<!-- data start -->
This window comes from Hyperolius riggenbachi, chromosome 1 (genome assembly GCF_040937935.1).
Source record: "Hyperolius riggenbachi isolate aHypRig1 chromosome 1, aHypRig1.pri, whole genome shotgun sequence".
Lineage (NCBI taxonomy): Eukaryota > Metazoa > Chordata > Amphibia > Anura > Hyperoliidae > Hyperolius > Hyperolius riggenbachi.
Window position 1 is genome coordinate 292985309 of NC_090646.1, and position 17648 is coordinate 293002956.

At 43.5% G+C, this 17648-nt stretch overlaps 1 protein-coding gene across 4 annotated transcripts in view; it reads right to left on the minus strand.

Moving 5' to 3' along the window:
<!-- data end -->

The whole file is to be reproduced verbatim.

This window comes from Hyperolius riggenbachi, chromosome 1 (genome assembly GCF_040937935.1).
Source record: "Hyperolius riggenbachi isolate aHypRig1 chromosome 1, aHypRig1.pri, whole genome shotgun sequence".
Lineage (NCBI taxonomy): Eukaryota > Metazoa > Chordata > Amphibia > Anura > Hyperoliidae > Hyperolius > Hyperolius riggenbachi.
Window position 1 is genome coordinate 292985309 of NC_090646.1, and position 17648 is coordinate 293002956.

At 43.5% G+C, this 17648-nt stretch overlaps 1 protein-coding gene across 4 annotated transcripts in view; it reads right to left on the minus strand.

Moving 5' to 3' along the window: